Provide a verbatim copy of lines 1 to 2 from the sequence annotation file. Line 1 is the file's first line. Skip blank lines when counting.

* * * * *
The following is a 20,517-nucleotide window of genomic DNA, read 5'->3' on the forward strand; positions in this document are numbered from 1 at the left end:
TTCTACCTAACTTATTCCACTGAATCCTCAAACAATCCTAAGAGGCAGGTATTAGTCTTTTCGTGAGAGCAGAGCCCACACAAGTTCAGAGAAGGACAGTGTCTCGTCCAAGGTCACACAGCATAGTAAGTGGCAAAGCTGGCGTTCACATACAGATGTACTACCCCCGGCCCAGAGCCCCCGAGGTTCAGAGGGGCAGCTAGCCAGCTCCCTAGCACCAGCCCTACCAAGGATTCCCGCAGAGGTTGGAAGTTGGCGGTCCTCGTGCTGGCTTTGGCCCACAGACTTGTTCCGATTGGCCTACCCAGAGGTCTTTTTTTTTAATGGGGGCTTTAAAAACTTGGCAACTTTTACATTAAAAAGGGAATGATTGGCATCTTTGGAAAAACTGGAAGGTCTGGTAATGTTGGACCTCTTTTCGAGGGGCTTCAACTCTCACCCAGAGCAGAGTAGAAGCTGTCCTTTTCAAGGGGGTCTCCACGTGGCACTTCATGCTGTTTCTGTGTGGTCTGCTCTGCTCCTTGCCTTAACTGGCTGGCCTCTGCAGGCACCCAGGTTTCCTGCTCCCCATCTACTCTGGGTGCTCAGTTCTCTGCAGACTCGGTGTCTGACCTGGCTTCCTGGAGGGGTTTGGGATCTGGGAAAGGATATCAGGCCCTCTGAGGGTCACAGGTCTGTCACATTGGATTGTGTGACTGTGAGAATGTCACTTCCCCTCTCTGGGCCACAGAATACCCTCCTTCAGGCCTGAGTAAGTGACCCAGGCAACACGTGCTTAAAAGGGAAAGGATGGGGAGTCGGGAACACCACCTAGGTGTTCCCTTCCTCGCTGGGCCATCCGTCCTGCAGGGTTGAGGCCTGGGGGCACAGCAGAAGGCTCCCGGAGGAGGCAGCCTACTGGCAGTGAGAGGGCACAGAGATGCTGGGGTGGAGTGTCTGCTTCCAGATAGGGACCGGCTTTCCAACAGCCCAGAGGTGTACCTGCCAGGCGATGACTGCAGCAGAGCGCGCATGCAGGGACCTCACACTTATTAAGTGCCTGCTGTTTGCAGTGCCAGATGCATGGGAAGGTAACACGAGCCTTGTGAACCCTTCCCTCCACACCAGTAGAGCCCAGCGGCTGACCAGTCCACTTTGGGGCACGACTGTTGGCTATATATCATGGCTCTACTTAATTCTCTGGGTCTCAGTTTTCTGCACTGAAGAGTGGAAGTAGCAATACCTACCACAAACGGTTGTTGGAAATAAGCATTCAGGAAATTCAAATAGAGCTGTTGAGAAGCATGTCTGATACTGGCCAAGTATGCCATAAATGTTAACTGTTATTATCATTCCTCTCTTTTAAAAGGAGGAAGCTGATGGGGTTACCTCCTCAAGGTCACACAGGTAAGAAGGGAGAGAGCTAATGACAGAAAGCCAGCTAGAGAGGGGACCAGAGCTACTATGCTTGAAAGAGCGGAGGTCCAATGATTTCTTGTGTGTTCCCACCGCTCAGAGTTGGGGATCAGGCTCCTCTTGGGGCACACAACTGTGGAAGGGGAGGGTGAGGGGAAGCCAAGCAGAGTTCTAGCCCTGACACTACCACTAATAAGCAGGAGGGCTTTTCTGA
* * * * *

The following is a 20,517-nucleotide window of genomic DNA, read 5'->3' on the forward strand; positions in this document are numbered from 1 at the left end:
TTCTACCTAACTTATTCCACTGAATCCTCAAACAATCCTAAGAGGCAGGTATTAGTCTTTTCGTGAGAGCAGAGCCCACACAAGTTCAGAGAAGGACAGTGTCTCGTCCAAGGTCACACAGCATAGTAAGTGGCAAAGCTGGCGTTCACATACAGATGTACTACCCCCGGCCCAGAGCCCCCGAGGTTCAGAGGGGCAGCTAGCCAGCTCCCTAGCACCAGCCCTACCAAGGATTCCCGCAGAGGTTGGAAGTTGGCGGTCCTCGTGCTGGCTTTGGCCCACAGACTTGTTCCGATTGGCCTACCCAGAGGTCTTTTTTTTTAATGGGGGCTTTAAAAACTTGGCAACTTTTACATTAAAAAGGGAATGATTGGCATCTTTGGAAAAACTGGAAGGTCTGGTAATGTTGGACCTCTTTTCGAGGGGCTTCAACTCTCACCCAGAGCAGAGTAGAAGCTGTCCTTTTCAAGGGGGTCTCCACGTGGCACTTCATGCTGTTTCTGTGTGGTCTGCTCTGCTCCTTGCCTTAACTGGCTGGCCTCTGCAGGCACCCAGGTTTCCTGCTCCCCATCTACTCTGGGTGCTCAGTTCTCTGCAGACTCGGTGTCTGACCTGGCTTCCTGGAGGGGTTTGGGATCTGGGAAAGGATATCAGGCCCTCTGAGGGTCACAGGTCTGTCACATTGGATTGTGTGACTGTGAGAATGTCACTTCCCCTCTCTGGGCCACAGAATACCCTCCTTCAGGCCTGAGTAAGTGACCCAGGCAACACGTGCTTAAAAGGGAAAGGATGGGGAGTCGGGAACACCACCTAGGTGTTCCCTTCCTCGCTGGGCCATCCGTCCTGCAGGGTTGAGGCCTGGGGGCACAGCAGAAGGCTCCCGGAGGAGGCAGCCTACTGGCAGTGAGAGGGCACAGAGATGCTGGGGTGGAGTGTCTGCTTCCAGATAGGGACCGGCTTTCCAACAGCCCAGAGGTGTACCTGCCAGGCGATGACTGCAGCAGAGCGCGCATGCAGGGACCTCACACTTATTAAGTGCCTGCTGTTTGCAGTGCCAGATGCATGGGAAGGTAACACGAGCCTTGTGAACCCTTCCCTCCACACCAGTAGAGCCCAGCGGCTGACCAGTCCACTTTGGGGCACGACTGTTGGCTATATATCATGGCTCTACTTAATTCTCTGGGTCTCAGTTTTCTGCACTGAAGAGTGGAAGTAGCAATACCTACCACAAACGGTTGTTGGAAATAAGCATTCAGGAAATTCAAATAGAGCTGTTGAGAAGCATGTCTGATACTGGCCAAGTATGCCATAAATGTTAACTGTTATTATCATTCCTCTCTTTTAAAAGGAGGAAGCTGATGGGGTTACCTCCTCAAGGTCACACAGGTAAGAAGGGAGAGAGCTAATGACAGAAAGCCAGCTAGAGAGGGGACCAGAGCTACTATGCTTGAAAGAGCGGAGGTCCAATGATTTCTTGTGTGTTCCCACCGCTCAGAGTTGGGGATCAGGCTCCTCTTGGGGCACACAACTGTGGAAGGGGAGGGTGAGGGGAAGCCAAGCAGAGTTCTAGCCCTGACACTACCACTAATAAGCAGGAGGGCTTTTCTGA